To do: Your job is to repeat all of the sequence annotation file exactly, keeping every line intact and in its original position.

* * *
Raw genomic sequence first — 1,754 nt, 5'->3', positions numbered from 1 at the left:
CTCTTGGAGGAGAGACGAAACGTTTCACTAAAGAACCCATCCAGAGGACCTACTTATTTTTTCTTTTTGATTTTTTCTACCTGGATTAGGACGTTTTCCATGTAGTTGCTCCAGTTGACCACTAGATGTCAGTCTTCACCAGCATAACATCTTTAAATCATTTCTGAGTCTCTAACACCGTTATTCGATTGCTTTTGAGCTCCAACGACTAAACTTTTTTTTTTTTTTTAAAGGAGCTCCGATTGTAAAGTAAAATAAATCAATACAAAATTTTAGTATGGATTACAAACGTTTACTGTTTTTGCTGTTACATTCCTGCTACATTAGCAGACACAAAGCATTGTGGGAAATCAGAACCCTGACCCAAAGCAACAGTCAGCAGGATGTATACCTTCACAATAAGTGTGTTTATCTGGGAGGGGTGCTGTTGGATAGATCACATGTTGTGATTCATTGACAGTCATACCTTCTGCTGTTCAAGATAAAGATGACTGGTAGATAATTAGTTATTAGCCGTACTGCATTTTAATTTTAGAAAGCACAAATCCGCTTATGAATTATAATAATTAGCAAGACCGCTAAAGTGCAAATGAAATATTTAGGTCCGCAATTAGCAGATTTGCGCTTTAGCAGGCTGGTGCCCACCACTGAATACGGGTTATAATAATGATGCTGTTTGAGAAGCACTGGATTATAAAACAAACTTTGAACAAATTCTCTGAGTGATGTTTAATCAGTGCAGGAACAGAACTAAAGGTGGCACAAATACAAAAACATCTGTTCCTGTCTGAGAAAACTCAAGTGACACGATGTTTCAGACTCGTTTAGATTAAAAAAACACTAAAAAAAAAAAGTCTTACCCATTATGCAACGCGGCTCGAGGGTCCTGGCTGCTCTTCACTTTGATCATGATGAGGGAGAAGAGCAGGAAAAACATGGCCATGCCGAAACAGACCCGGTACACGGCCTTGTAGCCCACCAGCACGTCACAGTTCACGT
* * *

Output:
Raw genomic sequence first — 1,754 nt, 5'->3', positions numbered from 1 at the left:
CTCTTGGAGGAGAGACGAAACGTTTCACTAAAGAACCCATCCAGAGGACCTACTTATTTTTTCTTTTTGATTTTTTCTACCTGGATTAGGACGTTTTCCATGTAGTTGCTCCAGTTGACCACTAGATGTCAGTCTTCACCAGCATAACATCTTTAAATCATTTCTGAGTCTCTAACACCGTTATTCGATTGCTTTTGAGCTCCAACGACTAAACTTTTTTTTTTTTTTTAAAGGAGCTCCGATTGTAAAGTAAAATAAATCAATACAAAATTTTAGTATGGATTACAAACGTTTACTGTTTTTGCTGTTACATTCCTGCTACATTAGCAGACACAAAGCATTGTGGGAAATCAGAACCCTGACCCAAAGCAACAGTCAGCAGGATGTATACCTTCACAATAAGTGTGTTTATCTGGGAGGGGTGCTGTTGGATAGATCACATGTTGTGATTCATTGACAGTCATACCTTCTGCTGTTCAAGATAAAGATGACTGGTAGATAATTAGTTATTAGCCGTACTGCATTTTAATTTTAGAAAGCACAAATCCGCTTATGAATTATAATAATTAGCAAGACCGCTAAAGTGCAAATGAAATATTTAGGTCCGCAATTAGCAGATTTGCGCTTTAGCAGGCTGGTGCCCACCACTGAATACGGGTTATAATAATGATGCTGTTTGAGAAGCACTGGATTATAAAACAAACTTTGAACAAATTCTCTGAGTGATGTTTAATCAGTGCAGGAACAGAACTAAAGGTGGCACAAATACAAAAACATCTGTTCCTGTCTGAGAAAACTCAAGTGACACGATGTTTCAGACTCGTTTAGATTAAAAAAACACTAAAAAAAAAAAGTCTTACCCATTATGCAACGCGGCTCGAGGGTCCTGGCTGCTCTTCACTTTGATCATGATGAGGGAGAAGAGCAGGAAAAACATGGCCATGCCGAAACAGACCCGGTACACGGCCTTGTAGCCCACCAGCACGTCACAGTTCACGT